Once Israeli commentators had said everything they could possibly say about alleged connections between the perpetrator of the Las Vegas massacre and Islamic terrorism, the media shifted its attention to Americans' "intolerably easy access to guns," mixing a measure of scorn with pity. Newspapers stressed that after the Oct. 1 mass shooting deaths, President Donald Trump made do with claiming, "We'll be talking about gun control as time goes by." White House spokeswoman Sarah Huckabee Sanders said, "There will certainly be a time for that policy discussion to take place, but that’s not the place that we’re in at this moment." Standing out in particular was Democratic Sen. Chris Murphy of Connecticut, who said, "It is positively infuriating that my colleagues in Congress are so affraid of the gun industry that they pretend there aren't public policy responses to this epidemic."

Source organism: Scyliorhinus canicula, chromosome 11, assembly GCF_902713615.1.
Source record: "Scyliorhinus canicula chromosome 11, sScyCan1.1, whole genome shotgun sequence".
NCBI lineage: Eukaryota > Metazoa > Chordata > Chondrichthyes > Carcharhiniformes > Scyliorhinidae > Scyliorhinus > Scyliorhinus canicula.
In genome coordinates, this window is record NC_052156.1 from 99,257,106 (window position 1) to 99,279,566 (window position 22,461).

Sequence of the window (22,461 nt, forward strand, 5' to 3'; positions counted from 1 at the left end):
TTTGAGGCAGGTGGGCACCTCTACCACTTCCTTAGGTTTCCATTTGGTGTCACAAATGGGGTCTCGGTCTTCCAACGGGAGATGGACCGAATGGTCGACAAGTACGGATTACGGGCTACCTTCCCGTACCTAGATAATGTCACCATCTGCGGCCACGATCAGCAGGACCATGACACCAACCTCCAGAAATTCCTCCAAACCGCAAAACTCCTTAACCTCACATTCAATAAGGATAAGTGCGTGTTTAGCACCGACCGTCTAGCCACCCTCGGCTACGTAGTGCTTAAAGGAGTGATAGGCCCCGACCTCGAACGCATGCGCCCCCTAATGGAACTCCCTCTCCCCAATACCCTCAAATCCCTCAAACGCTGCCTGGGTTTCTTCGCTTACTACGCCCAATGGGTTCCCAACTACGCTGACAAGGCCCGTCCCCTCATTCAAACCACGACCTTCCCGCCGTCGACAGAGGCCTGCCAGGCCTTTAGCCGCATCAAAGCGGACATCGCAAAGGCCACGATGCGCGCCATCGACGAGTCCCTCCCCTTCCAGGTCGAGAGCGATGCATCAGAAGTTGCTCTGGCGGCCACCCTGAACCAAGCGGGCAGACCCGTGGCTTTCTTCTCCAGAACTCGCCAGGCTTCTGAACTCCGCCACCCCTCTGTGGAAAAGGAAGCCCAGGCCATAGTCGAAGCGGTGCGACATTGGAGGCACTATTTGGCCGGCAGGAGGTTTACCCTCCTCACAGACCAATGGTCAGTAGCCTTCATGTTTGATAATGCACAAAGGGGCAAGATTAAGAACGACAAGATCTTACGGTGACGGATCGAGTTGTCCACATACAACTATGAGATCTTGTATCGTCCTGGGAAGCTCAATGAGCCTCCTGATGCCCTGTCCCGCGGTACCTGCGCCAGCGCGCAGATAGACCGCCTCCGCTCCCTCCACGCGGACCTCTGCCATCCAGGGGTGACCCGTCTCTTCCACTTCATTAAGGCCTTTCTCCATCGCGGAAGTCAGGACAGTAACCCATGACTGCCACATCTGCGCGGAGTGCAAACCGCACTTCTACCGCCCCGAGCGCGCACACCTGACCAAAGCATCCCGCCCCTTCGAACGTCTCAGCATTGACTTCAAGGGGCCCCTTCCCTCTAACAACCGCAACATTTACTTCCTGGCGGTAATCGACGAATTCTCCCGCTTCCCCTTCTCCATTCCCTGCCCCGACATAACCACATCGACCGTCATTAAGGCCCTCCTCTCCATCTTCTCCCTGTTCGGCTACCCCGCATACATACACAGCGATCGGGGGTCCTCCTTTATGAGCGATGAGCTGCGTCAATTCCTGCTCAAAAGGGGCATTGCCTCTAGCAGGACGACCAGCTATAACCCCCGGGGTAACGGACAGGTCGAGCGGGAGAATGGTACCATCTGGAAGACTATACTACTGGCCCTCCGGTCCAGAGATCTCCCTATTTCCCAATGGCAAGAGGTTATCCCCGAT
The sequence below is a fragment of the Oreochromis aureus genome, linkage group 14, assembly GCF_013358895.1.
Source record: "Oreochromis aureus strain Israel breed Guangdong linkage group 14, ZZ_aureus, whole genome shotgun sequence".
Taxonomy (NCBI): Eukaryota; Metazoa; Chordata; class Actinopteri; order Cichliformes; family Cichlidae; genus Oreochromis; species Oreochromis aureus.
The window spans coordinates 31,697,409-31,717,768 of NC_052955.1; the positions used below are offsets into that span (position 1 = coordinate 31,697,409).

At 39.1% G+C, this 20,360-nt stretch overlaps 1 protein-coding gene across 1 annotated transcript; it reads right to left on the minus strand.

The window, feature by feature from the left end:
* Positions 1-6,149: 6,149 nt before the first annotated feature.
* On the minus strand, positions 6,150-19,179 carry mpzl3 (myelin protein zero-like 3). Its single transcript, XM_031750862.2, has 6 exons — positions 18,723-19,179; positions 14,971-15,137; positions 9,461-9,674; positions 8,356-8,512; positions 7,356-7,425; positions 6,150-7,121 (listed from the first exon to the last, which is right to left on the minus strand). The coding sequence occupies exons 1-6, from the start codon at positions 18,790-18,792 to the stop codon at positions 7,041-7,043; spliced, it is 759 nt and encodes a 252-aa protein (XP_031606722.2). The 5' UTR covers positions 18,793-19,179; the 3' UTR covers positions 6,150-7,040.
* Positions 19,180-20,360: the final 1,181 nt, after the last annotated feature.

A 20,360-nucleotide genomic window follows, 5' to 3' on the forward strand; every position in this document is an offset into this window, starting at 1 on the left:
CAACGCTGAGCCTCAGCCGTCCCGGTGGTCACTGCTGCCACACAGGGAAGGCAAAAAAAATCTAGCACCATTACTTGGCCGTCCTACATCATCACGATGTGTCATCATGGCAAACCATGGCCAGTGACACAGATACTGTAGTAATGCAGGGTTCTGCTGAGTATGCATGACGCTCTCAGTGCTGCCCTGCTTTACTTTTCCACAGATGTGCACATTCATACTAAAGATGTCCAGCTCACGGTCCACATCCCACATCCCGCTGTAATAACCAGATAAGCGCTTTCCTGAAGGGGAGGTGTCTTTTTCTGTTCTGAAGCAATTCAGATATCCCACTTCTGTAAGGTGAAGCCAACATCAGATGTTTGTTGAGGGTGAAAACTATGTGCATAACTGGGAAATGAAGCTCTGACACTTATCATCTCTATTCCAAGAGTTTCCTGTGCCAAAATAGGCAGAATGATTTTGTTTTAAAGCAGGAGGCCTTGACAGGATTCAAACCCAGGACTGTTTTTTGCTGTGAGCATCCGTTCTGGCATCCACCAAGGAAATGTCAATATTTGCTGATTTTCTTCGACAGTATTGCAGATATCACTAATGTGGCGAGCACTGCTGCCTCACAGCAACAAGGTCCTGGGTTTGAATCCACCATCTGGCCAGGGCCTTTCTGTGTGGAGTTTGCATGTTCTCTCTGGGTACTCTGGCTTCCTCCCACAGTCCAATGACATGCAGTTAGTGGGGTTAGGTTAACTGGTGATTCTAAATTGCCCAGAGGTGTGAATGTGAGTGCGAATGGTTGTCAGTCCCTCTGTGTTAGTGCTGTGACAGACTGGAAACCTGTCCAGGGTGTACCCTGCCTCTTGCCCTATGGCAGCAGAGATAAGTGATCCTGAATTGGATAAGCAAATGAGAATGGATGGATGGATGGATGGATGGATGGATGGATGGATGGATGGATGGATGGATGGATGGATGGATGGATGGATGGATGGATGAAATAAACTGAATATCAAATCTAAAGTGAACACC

The links between terrorist attacks, politics, money and ideology are nothing new to Israel. Here as well, lobbies and big businesses whose core economic interests are wrapped up in a thick layer of ideology contribute to the violence. While the contribution is circular, it penetrates the depths of Israeli society and even crosses the ocean. The people and organizations contributing do not provide arms to Israel's enemies on the Palestinian side. Instead, they provide financial means to the enemies of diplomatic compromise on the Israeli side, including the settlement enterprise. Even if it is not entirely linear, the link between the settlements and the occupation and the occupation and terrorism is no less obvious than the link between the Second Amendment to the US Constitution, which protects the right to bear arms, and the horrific scope of attacks like the one in Las Vegas.